Vermont police cadet found guilty of sexual assault

RUTLAND — A former Vermont Police Academy cadet was found guilty of sexual assault this past Thursday at Rutland County District Court, criminal division. Following a three-day trial that concluded on May 30, a Rutland jury convicted Kyle Lenher, 26, of the felony crime, according to a release from the Rutland County District Attorney’s office.
At trial, the state proved that just after midnight, on Aug. 14, 2016, Lenher compelled a friend of his from high school to engage in sexual intercourse. The two had met up for drinks at various bars in the Rutland area. Lenher became intoxicated, according to the release, and the woman offered to drive him home to his place in Brandon.
At his apartment, he took the keys of her vehicle and persuaded the woman to come inside his apartment, the release said. Once inside, Lenher reportedly ignored her protests and forcibly escorted her to his bedroom where he sexually assaulted her. The woman fled the house and called for assistance from her friends while walking down Route 7.
At the time of the offense, Lenher was a cadet at the academy in preparation to work for the Middlebury Police Department. The case is set for sentencing on Sept. 17. The former cadet faces up to life imprisonment.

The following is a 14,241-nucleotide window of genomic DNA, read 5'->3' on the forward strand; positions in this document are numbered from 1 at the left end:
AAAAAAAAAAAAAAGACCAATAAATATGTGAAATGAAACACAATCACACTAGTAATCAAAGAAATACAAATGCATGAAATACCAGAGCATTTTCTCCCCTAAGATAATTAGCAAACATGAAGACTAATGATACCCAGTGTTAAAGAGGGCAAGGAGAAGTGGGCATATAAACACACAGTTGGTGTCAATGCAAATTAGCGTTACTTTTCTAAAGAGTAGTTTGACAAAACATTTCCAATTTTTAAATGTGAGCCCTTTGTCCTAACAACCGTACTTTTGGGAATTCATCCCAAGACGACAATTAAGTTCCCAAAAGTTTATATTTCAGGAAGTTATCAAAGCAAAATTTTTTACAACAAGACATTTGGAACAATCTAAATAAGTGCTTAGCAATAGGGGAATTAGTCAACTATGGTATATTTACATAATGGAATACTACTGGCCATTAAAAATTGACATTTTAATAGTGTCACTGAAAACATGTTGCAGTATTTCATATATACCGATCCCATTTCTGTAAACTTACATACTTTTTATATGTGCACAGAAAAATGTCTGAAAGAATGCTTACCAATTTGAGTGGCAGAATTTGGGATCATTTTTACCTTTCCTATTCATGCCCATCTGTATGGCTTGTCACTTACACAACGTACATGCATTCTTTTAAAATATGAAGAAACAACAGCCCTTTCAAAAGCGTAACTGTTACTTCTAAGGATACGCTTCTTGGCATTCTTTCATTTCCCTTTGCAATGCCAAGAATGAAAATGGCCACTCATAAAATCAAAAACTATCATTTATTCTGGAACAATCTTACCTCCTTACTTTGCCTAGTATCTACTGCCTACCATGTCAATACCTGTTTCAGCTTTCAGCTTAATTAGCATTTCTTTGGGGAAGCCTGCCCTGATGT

Middlebury Police Chief Tom Hanley said his department hired Lenher in mid-July of 2016, had a two-week orientation and was then assigned to the police academy, where he had completed two weeks of initial training. 
“Nothing in his background — his personal life, polygraph, psych exam, service in the military, or other employment — provided any red flags or any indication of a potential problem; just the opposite,” Hanley told the Independent. “From all points he came highly recommended and was classified as a ‘re-hire’ should things not work out here.”
Brandon police notified Middlebury police of the incident on that Aug. 14. First thing the following Monday morning (Aug. 15), Hanley pulled him from the academy and he came to the MPD and immediately resigned before Middlebury could take any formal action.
“Our standards require recruits to follow all academy and department rules and to remain focused on their studies, not to go our carousing on the weekend,” Hanley said. “While these allegations were still in the incipient stage of the investigation, his conduct as a probationary employee were sufficient for separation, but we never got that far due to resignation.”
Deputy State’s Attorney Travis Weaver tried the case for the Rutland County State’s Attorney’s Office.
“The state greatly appreciates the time of the jury as well as the bravery and fortitude of the young victim in this case,” Weaver said in the release. “It is not easy to come forward after being the victim of a sexual assault and we greatly admire her courage.”
“While many people think of sexual assault as a crime perpetrated by strangers, the experience of this office is that many assaults are perpetrated by people known and trusted by the victim,” he continued. “We encourage victims of sexual assault or abuse to contact the Rutland Unit for Special Investigations.”

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